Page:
Author: Yvonne Vizina
Roots of traditional Aboriginal worldviews teach that there are four interconnected parts to life including mental, physical, spiritual and emotional aspects. Looking at how culture exists also means looking into these four different, but symbiotic aspects of life. Today, the importance of understanding these aspects of culture are more broadly known and adopted. The United Nations Education, Scientific and Cultural Organization explains that
This archive article will explore Métis culture from the perspective of a traditional Aboriginal worldview framework.
Coming to Know: Métis Culture
Samples of land scrip
Township 43 — St. Laurent / Batoche area
The Métis Nation emerged from within the Métis Nation Homeland during the seventeenth century as a result of the French and English fur trade. At that time, Canada did not exist as a country2 and the provincial governments we know today in western Canada would not exist for another 200 years. Marriages between European fur traders and First Nation women produced children of mixed ancestry, who eventually became known as Métis, Half-Breeds, or Country Born people. Establishing relationships with Aboriginal3 women gave fur traders valuable contacts with tribal communities, and tribal communities regular access to trade goods. The women were also able to teach the traders local languages, show them how to survive on the land and tend to domestic affairs such as preparing food, constructing shelters, and making clothing. Daughters born from these unions usually carried on traditional roles taught by their mothers. Sons grew up to enter the fur trade, become hunters, trappers, or canoemen. Those with schooling were able to become clerks or interpreters at the trading posts.4 The development of a unique Métis culture began to unfold.
In the spirit of the French voyageurs during the fur trade, Métis men used the superior wilderness skills of their Indian heritage to create their own esprit de corps. As agents of the Hudson's Bay Company or the North West Company, Métis men could easily be identified by a blue capote (coat), beaded pipe bag and bright red L'Assomption sash together which created a kind of cultural uniform5. The Métis even invented their own particular language known as Michif, which was a mix of both European and Aboriginal languages, generally French and Cree or Ojibway. The life of Métis men was rigorous, days were long, work was extremely hard, and always, life and death depended on their skill in the wilderness. During this time, the Cree gave the Métis a name, "o-tee-paym-soo-wuk" which means "their own boss". This characterization underlines the Métis spirit of pride and independence. The versatility and ability of Métis men and women to overcome incredible tests of intellect, strength and endurance during the fur trade, contributed to a growing sense of consciousness of what it was to be Métis. That sense of character, combined with a shared Métis history and language, created a sense of nationhood which would have a significant impact on the development of Canada itself.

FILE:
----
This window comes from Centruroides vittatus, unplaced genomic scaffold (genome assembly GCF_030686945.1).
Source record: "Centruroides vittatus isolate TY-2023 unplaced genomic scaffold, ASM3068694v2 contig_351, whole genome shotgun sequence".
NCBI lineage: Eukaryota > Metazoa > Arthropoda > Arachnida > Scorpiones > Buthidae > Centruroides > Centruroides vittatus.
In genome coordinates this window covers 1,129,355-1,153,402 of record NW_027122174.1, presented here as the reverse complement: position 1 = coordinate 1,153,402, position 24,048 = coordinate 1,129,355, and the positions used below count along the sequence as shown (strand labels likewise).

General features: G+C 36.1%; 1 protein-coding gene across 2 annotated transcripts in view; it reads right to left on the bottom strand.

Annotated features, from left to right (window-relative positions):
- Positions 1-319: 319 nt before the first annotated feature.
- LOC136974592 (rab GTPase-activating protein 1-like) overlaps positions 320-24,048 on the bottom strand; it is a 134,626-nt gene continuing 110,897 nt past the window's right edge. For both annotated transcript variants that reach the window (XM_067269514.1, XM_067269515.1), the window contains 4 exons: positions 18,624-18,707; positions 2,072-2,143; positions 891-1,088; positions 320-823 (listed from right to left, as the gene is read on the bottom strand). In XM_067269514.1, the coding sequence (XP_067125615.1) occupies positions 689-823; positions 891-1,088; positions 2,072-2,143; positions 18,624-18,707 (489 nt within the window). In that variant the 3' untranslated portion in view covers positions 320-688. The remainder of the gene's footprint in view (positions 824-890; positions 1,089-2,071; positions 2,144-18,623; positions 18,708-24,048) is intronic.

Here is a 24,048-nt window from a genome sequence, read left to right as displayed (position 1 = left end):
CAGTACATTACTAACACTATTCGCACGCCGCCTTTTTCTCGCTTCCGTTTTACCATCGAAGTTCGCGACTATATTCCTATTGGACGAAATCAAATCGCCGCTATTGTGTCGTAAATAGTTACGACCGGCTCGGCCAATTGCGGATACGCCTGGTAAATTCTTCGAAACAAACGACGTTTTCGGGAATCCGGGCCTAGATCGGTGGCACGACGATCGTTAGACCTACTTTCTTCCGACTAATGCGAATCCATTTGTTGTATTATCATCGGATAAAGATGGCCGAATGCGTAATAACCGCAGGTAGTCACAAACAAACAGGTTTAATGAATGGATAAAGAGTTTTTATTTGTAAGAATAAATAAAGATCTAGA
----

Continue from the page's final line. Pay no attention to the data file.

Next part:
During the mid-eighteenth century, the horse was introduced which brought a new means of hunting buffalo and transporting goods. The Métis highly valued their horses, were expert marksmen on horseback, and loved to engage in horse-racing to increase their riding skills, and for the pure joy of it. As the fur trade pushed farther and farther to the western regions, trappers and traders needed a food supply that would not spoil. Dried buffalo meat mixed with fat and wild berries known as pemmican became a valuable commodity sold by First Nations and Métis Peoples to the fur trade companies6. Horses helped the Métis develop the local buffalo hunts and pemmican trade across Canada and the northern United States. While this was good commerce for the Métis, in 1814 Miles Macdonnell, the Governor of Assiniboia issued a proclamation prohibiting the Métis from selling their goods to the fur trade companies, and a second proclamation prohibiting the Métis from hunting buffalo on horseback. Growing animosity between the fur trade companies resulted in a terrible confrontation over pemmican in 1816 at Seven Oaks, in which twenty-one settlers and one Métis were killed7. It was the first time that the Métis flag was flown. The flag emblazes the infinity symbol, symbolizing two cultures together forever, and demonstrating a statement of nationhood.
On July 1, 1867, Canada became a country governing the newly created provinces of Ontario, Quebec, Nova Scotia and New Brunswick and entered into negotiations with the Hudson's Bay Company to purchase the North West Territories8 — as the west was then known. The Métis were not consulted in the negotiations, and land surveyors had begun moving into the Red River area to alter the land divisions from long strips designed by the Métis for their use into an American developed system of square plots designed for new settlers. The new development strategy was seen as a threat to Métis cultural, political, linguistic and religious rights resulting in the formation of a provisional Métis government being established in 1869 to negotiate a List of Rights with the federal government. Through this process, the province of Manitoba was created and land was promised to the Métis based on a system of Scrip land and money coupons.9 The Scrip system was a colossal failure from the perspective of the Métis. The federal government did not start issuing Scrip until 1873 and by 1875 three different methods of allocation were introduced; each cancelling out the previous one resulting in many Métis losing title to their land to settlers. Recognizing the lack of justice, relations broke down between the Métis and the federal government. Conflict emerged again as the Métis tried to stand their ground and English-speaking settlers placed a $5,000 bounty on Louis Riel, who managed to escape to the United States. Ambroise Lepine, Riel's Adjundant-General was arrested in 1873. With the continuous influx of settlers, many Métis left the Red River area and resettled at Batoche and surrounding areas.